This issue shows the events of The Death of Spider-Man through the eyes of Miles Morales who has recently gained spider powers of his own. Bendis revisits Peter Parker’s last stand, and I was reminded of how well he handled the death of Spider-Man. This may sound corny or overly sentimental to a lot of people, but I’m not afraid to admit it…I get a little choked up when I read Peter Parker’s last words to his Aunt May, “Don’t you see…it’s okay. I did it. I couldn’t save him. Uncle Ben. I couldn’t save him…no matter what I did. But I saved you. I did it.” These last words encapsulate the essence of Spider-Man.
Spider-Man’s crime fighting career was always about the crushing guilt of Uncle Ben’s death. Every life saved, every supervillain stopped, and every crisis averted was about saving Uncle Ben. The genius of Bendis’s decision to have Miles Morales witness this moment is that this new Spider-Man now has an Uncle Ben of his own: Peter Parker.
Peter Parker is Miles Morales’s Uncle Ben because if only he had been using his newfound spider-powers instead of hiding them, perhaps he could have been there to save Peter Parker’s life. The “Uncle Ben”, the unnecessary sacrifice that could have been prevented if only a better decision had been made is a crucial component in the equation that is Spider-Man. I think Bendis has made a brilliant choice to have the original Spider-Man serve as this sacrificial reminder of responsibility to the new Spider-Man.
Again, Bendis revisits the Death of Spider-Man by having Miles Morales attend Peter Parker’s funeral. We see the emotional moment of the little girl thanking Aunt May because Peter Parker saved her life but through Miles Morales’s eyes, and it’s just as heart breaking the second time around. Miles Morales brazenly asks Gwen Stacy why Peter Parker became Spider-Man, and her answer brings it all back to Uncle Ben. Gwen Stacy tells Miles Morales about the death of Uncle Ben, and she relays that line that is the eternal mantra of Spider-Man: “With great power comes great responsibility.” It’s important that any Spider-Man, Peter Parker or not, knows this quote and lives by it, and it would feel forced if Miles Morales’s father were to give him this line rather than someone who heard it first hand from Peter Parker.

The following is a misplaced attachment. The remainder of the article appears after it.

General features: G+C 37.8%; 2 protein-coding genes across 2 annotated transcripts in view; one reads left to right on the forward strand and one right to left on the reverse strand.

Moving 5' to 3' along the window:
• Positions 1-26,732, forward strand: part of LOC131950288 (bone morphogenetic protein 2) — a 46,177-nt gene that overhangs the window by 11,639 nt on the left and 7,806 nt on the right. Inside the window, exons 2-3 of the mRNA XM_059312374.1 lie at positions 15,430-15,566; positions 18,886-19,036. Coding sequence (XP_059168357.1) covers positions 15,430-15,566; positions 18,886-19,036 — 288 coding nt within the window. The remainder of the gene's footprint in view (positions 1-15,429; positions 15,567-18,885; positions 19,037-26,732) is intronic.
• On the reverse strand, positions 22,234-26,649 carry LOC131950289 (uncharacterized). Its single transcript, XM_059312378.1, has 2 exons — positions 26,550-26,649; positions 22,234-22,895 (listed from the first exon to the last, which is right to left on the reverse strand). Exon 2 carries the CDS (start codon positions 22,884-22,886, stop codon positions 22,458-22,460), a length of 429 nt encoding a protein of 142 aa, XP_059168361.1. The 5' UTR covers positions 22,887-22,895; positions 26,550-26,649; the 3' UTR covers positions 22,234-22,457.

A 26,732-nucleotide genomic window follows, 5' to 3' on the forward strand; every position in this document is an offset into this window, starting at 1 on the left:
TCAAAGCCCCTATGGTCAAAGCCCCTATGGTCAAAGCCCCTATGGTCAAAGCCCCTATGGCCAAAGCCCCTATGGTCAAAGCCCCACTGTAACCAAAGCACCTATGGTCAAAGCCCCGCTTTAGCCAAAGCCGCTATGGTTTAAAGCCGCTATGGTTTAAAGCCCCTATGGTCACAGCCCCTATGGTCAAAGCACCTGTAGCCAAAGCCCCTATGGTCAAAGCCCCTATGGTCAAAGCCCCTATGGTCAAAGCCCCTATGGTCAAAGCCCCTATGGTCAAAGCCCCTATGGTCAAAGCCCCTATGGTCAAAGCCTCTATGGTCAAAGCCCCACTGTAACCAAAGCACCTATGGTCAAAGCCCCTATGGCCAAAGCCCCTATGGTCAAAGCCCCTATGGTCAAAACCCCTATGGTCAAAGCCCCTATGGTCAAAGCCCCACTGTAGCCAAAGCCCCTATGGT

In the next scene, we see Miles Morales designing his own Spider-Man costume, and he puts on a store bought, Halloween Spider-Man suit for his debut as the next wallcrawler. I liked the idea of Miles Morales using a Halloween costume, and it’s not without precedent. In Stan Lee and Steve Ditko’s original run on Amazing Spider-Man, the 26th issue involved Spider-Man using an ill-fitting Halloween costume because Aunt May confiscated his regular suit (ironically, she thought it was a Halloween costume that was in poor taste). It’s a nice nod to tradition to have Miles Morales do the same, and it also makes sense when you consider how hard it would be for a teenager to sew his own webbing covered Spider-Man suit.
I am enjoying this origin story of Miles Morales a lot. Bendis is proving that you can take Peter Parker away from Spider-Man and substitute someone else without losing the heart of the character. Miles Morales is written as a believable character who is slowly coming to grips with the massive responsibility that comes with being Spider-Man, and through his experience, I’m reminded of what Spider-Man was about all along. Spider-Man isn’t about Peter Parker; Spider-Man is about responsibility, personal sacrifice, and a willingness to throw it all away it if means saving one more innocent life from needless death. I can’t recommend this comic enough, True Believers.